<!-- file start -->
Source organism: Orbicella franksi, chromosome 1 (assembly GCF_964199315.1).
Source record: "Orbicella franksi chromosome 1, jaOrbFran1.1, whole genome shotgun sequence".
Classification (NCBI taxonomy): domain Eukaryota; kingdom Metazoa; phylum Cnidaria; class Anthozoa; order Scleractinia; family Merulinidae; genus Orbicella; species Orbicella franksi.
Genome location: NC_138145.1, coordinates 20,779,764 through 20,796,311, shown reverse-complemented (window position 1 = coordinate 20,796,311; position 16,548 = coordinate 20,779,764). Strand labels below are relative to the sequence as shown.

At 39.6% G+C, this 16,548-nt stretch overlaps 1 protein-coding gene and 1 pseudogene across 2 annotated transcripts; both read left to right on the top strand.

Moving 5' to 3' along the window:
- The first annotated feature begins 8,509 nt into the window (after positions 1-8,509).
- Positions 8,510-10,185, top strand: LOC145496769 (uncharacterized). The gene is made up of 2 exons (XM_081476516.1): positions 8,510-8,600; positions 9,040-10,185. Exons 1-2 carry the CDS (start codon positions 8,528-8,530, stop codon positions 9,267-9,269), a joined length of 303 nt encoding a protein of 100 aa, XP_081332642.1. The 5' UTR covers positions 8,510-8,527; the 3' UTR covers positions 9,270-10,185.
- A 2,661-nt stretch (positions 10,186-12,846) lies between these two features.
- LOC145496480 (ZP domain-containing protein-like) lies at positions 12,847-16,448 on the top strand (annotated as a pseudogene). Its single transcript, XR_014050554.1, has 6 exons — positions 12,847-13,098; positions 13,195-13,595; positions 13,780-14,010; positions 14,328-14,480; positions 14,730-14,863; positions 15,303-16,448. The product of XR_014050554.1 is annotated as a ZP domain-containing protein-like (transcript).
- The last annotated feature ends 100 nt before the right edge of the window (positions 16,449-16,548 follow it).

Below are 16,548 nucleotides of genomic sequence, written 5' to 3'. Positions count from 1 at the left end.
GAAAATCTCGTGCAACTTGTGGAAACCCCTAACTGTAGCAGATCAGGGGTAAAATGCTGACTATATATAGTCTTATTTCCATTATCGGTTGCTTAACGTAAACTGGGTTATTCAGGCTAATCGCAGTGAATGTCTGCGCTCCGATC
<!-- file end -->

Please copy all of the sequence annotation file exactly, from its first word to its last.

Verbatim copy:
Source organism: Orbicella franksi, chromosome 1 (assembly GCF_964199315.1).
Source record: "Orbicella franksi chromosome 1, jaOrbFran1.1, whole genome shotgun sequence".
Classification (NCBI taxonomy): domain Eukaryota; kingdom Metazoa; phylum Cnidaria; class Anthozoa; order Scleractinia; family Merulinidae; genus Orbicella; species Orbicella franksi.
Genome location: NC_138145.1, coordinates 20,779,764 through 20,796,311, shown reverse-complemented (window position 1 = coordinate 20,796,311; position 16,548 = coordinate 20,779,764). Strand labels below are relative to the sequence as shown.

At 39.6% G+C, this 16,548-nt stretch overlaps 1 protein-coding gene and 1 pseudogene across 2 annotated transcripts; both read left to right on the top strand.

Moving 5' to 3' along the window:
- The first annotated feature begins 8,509 nt into the window (after positions 1-8,509).
- Positions 8,510-10,185, top strand: LOC145496769 (uncharacterized). The gene is made up of 2 exons (XM_081476516.1): positions 8,510-8,600; positions 9,040-10,185. Exons 1-2 carry the CDS (start codon positions 8,528-8,530, stop codon positions 9,267-9,269), a joined length of 303 nt encoding a protein of 100 aa, XP_081332642.1. The 5' UTR covers positions 8,510-8,527; the 3' UTR covers positions 9,270-10,185.
- A 2,661-nt stretch (positions 10,186-12,846) lies between these two features.
- LOC145496480 (ZP domain-containing protein-like) lies at positions 12,847-16,448 on the top strand (annotated as a pseudogene). Its single transcript, XR_014050554.1, has 6 exons — positions 12,847-13,098; positions 13,195-13,595; positions 13,780-14,010; positions 14,328-14,480; positions 14,730-14,863; positions 15,303-16,448. The product of XR_014050554.1 is annotated as a ZP domain-containing protein-like (transcript).
- The last annotated feature ends 100 nt before the right edge of the window (positions 16,449-16,548 follow it).

Below are 16,548 nucleotides of genomic sequence, written 5' to 3'. Positions count from 1 at the left end.
GAAAATCTCGTGCAACTTGTGGAAACCCCTAACTGTAGCAGATCAGGGGTAAAATGCTGACTATATATAGTCTTATTTCCATTATCGGTTGCTTAACGTAAACTGGGTTATTCAGGCTAATCGCAGTGAATGTCTGCGCTCCGATC